Thursday, March 05, 2009

samatha and vipassana

What is certain, however, is that the Pali suttas never explicitly admit the existence of arahants who altogether dispense with the jhanas. It might also be important to note that the Sarvastivadins did not adopt the term sukkhavipassaka or any other term that quite matches it. While this may be just a matter of circumstance, simply because the term sukkhavipassaka arose in an exegetical camp geographically far removed from their own centers of activity, another more fundamental reason may also be involved. It is possible that the Sarvastivadins did not speak of a “dry-insight arahant” because they never introduced the scission between samatha and vipassana as sharply as the Theravadin commentarial tradition did but saw the path of any paññavimutta arahant to involve an interplay of these two meditative factors. To qualify as a “full paññavimutta” arahant, as one who is utterly bereft of jhana, this practitioner must end the development of samatha at a level called samantakadhyana, “threshold meditation”, corresponding to access concentration (upacarasamadhi) of the Theravada commentaries. But, it seems, they never conceived the idea of a meditator “who makes [bare] insight the vehicle” (vipassanayanika, suddhavipassanayanika), the distinctly Theravadin notion of the meditator who eventually reaches final fruition as a dry-insight arahant.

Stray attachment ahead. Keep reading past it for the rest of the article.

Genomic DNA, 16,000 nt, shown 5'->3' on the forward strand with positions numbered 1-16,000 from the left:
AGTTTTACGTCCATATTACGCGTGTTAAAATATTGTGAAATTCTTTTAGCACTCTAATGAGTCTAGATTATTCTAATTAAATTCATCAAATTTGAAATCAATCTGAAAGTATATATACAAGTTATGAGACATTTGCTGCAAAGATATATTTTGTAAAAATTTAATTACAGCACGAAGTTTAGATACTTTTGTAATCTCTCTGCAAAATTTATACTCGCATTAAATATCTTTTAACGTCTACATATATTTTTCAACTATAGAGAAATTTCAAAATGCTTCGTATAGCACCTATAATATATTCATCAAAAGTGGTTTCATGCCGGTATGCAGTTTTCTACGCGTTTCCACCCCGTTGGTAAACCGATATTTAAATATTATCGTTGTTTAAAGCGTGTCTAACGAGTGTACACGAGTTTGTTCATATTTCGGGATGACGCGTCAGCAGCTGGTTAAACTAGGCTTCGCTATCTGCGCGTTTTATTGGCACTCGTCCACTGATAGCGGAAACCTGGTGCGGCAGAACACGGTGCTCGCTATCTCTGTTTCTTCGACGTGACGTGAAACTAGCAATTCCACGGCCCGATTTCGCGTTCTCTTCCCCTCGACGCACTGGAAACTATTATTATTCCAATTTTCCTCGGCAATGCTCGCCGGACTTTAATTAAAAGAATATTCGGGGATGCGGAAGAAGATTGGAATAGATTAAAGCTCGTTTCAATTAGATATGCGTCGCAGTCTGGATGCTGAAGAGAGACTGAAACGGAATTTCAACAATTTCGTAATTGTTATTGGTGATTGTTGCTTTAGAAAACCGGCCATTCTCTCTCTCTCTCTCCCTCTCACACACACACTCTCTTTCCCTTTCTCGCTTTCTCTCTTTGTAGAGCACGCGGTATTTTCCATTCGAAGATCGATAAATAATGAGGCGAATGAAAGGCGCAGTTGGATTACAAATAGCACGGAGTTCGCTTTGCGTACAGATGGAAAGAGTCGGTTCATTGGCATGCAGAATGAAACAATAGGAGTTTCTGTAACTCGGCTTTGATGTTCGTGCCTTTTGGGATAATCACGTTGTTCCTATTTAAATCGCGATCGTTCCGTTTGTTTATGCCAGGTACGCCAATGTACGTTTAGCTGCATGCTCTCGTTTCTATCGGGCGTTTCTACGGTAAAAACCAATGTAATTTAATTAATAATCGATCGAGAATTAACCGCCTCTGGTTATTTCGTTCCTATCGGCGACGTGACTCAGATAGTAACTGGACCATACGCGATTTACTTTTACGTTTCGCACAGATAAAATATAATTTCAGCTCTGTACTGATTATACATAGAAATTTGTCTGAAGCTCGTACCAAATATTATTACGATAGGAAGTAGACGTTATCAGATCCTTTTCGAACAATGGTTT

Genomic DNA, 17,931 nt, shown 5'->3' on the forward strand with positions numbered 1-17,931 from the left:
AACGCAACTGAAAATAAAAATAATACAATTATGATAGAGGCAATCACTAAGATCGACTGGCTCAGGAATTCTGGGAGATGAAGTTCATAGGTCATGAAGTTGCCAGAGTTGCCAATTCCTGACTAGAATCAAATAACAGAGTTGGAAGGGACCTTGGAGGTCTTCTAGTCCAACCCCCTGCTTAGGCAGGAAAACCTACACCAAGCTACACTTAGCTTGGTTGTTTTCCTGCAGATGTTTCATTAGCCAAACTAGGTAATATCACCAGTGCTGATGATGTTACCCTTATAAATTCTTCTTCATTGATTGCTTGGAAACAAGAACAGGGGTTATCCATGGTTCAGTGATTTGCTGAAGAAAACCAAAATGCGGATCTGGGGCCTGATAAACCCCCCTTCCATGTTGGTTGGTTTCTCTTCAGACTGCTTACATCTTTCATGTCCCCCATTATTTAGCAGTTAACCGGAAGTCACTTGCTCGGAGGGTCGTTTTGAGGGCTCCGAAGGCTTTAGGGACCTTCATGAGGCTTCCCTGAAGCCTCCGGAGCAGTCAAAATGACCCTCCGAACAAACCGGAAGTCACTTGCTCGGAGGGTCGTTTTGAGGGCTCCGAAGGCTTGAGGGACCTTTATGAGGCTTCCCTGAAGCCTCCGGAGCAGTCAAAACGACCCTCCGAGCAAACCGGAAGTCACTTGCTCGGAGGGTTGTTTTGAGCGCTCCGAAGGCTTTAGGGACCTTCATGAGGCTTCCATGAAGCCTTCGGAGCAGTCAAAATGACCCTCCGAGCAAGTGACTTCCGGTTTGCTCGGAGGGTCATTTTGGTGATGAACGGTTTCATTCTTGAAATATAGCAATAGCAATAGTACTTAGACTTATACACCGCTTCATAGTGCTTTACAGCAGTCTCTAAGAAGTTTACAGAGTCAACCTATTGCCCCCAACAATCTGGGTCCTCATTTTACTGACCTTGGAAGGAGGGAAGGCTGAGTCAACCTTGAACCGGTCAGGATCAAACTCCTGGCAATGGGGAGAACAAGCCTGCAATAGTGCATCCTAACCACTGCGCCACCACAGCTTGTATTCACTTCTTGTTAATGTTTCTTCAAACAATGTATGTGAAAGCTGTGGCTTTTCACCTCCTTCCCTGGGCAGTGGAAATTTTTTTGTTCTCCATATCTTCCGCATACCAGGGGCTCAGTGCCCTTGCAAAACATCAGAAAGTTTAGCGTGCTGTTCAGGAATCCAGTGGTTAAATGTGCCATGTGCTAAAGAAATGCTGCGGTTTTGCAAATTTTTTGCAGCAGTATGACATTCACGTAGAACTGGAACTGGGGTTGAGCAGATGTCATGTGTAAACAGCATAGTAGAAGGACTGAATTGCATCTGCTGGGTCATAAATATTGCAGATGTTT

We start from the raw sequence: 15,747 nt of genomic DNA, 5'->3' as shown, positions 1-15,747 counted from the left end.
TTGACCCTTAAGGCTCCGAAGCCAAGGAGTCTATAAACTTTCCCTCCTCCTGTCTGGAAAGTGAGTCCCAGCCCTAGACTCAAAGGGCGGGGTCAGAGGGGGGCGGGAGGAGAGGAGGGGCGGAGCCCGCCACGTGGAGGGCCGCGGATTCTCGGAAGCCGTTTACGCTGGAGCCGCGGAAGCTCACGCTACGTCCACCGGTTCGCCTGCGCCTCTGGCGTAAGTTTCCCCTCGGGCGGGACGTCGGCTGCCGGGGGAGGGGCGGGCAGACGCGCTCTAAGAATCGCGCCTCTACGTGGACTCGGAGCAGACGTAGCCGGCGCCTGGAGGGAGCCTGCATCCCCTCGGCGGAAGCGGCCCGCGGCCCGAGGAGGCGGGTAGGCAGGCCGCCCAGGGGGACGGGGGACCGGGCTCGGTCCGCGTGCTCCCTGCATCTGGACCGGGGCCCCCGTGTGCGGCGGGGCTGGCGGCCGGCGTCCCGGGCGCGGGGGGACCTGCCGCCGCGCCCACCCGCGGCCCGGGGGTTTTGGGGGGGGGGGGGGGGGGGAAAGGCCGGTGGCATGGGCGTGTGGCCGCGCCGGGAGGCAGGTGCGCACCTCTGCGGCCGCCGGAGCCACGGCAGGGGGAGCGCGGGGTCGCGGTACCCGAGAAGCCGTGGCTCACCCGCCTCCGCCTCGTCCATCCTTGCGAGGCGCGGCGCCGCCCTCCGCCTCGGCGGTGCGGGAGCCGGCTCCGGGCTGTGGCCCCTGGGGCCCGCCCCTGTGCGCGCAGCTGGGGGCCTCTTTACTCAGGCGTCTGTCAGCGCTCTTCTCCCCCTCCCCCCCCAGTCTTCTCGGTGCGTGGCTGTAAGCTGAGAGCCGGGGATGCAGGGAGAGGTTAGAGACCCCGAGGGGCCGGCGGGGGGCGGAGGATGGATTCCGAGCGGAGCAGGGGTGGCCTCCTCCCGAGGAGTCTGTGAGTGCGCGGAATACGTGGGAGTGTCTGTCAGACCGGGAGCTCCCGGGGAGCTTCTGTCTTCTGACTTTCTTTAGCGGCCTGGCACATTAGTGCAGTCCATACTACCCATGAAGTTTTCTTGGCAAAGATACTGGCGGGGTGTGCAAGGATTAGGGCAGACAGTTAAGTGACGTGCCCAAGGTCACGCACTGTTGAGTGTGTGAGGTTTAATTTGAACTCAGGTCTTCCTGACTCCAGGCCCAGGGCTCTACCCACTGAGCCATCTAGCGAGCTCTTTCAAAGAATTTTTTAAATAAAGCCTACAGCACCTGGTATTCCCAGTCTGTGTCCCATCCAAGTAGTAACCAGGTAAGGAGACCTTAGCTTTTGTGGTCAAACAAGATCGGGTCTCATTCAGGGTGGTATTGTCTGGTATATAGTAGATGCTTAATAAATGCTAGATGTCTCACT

Bikkhu Bodhi. "The Susima-sutta and the Wisdom-Liberated Arahant", in: The Journal of the Pali Text Society, Vol. XXIX (2007), pp. 50–74


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